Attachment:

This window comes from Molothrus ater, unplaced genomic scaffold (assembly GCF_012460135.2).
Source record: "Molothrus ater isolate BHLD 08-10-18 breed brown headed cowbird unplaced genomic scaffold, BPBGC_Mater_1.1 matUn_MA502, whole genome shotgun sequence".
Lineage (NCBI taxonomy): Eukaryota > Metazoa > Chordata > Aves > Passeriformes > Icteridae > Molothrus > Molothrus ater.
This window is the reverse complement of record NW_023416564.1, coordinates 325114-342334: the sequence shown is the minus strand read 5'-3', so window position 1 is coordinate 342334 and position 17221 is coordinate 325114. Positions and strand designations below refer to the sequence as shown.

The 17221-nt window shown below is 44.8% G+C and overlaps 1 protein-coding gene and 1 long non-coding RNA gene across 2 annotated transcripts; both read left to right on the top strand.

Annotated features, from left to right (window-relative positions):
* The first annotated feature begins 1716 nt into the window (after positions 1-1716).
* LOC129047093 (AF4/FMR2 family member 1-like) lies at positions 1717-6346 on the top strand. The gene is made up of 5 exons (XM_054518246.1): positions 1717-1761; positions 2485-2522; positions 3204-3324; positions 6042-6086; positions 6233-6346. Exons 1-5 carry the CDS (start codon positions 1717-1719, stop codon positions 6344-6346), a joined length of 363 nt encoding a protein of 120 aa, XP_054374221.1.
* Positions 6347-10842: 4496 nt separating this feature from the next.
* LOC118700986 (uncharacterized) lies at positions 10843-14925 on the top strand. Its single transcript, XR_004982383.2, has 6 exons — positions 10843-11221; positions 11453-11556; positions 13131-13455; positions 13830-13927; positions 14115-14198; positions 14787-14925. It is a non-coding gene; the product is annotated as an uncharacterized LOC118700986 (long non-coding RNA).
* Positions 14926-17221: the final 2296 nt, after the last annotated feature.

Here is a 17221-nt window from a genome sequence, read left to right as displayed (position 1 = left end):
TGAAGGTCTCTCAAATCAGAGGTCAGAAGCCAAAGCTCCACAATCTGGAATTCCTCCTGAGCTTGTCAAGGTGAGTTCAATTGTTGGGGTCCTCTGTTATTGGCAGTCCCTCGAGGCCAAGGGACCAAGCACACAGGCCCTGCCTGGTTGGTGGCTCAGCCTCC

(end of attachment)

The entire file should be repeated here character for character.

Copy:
This window comes from Molothrus ater, unplaced genomic scaffold (assembly GCF_012460135.2).
Source record: "Molothrus ater isolate BHLD 08-10-18 breed brown headed cowbird unplaced genomic scaffold, BPBGC_Mater_1.1 matUn_MA502, whole genome shotgun sequence".
Lineage (NCBI taxonomy): Eukaryota > Metazoa > Chordata > Aves > Passeriformes > Icteridae > Molothrus > Molothrus ater.
This window is the reverse complement of record NW_023416564.1, coordinates 325114-342334: the sequence shown is the minus strand read 5'-3', so window position 1 is coordinate 342334 and position 17221 is coordinate 325114. Positions and strand designations below refer to the sequence as shown.

The 17221-nt window shown below is 44.8% G+C and overlaps 1 protein-coding gene and 1 long non-coding RNA gene across 2 annotated transcripts; both read left to right on the top strand.

Annotated features, from left to right (window-relative positions):
* The first annotated feature begins 1716 nt into the window (after positions 1-1716).
* LOC129047093 (AF4/FMR2 family member 1-like) lies at positions 1717-6346 on the top strand. The gene is made up of 5 exons (XM_054518246.1): positions 1717-1761; positions 2485-2522; positions 3204-3324; positions 6042-6086; positions 6233-6346. Exons 1-5 carry the CDS (start codon positions 1717-1719, stop codon positions 6344-6346), a joined length of 363 nt encoding a protein of 120 aa, XP_054374221.1.
* Positions 6347-10842: 4496 nt separating this feature from the next.
* LOC118700986 (uncharacterized) lies at positions 10843-14925 on the top strand. Its single transcript, XR_004982383.2, has 6 exons — positions 10843-11221; positions 11453-11556; positions 13131-13455; positions 13830-13927; positions 14115-14198; positions 14787-14925. It is a non-coding gene; the product is annotated as an uncharacterized LOC118700986 (long non-coding RNA).
* Positions 14926-17221: the final 2296 nt, after the last annotated feature.

Here is a 17221-nt window from a genome sequence, read left to right as displayed (position 1 = left end):
TGAAGGTCTCTCAAATCAGAGGTCAGAAGCCAAAGCTCCACAATCTGGAATTCCTCCTGAGCTTGTCAAGGTGAGTTCAATTGTTGGGGTCCTCTGTTATTGGCAGTCCCTCGAGGCCAAGGGACCAAGCACACAGGCCCTGCCTGGTTGGTGGCTCAGCCTCC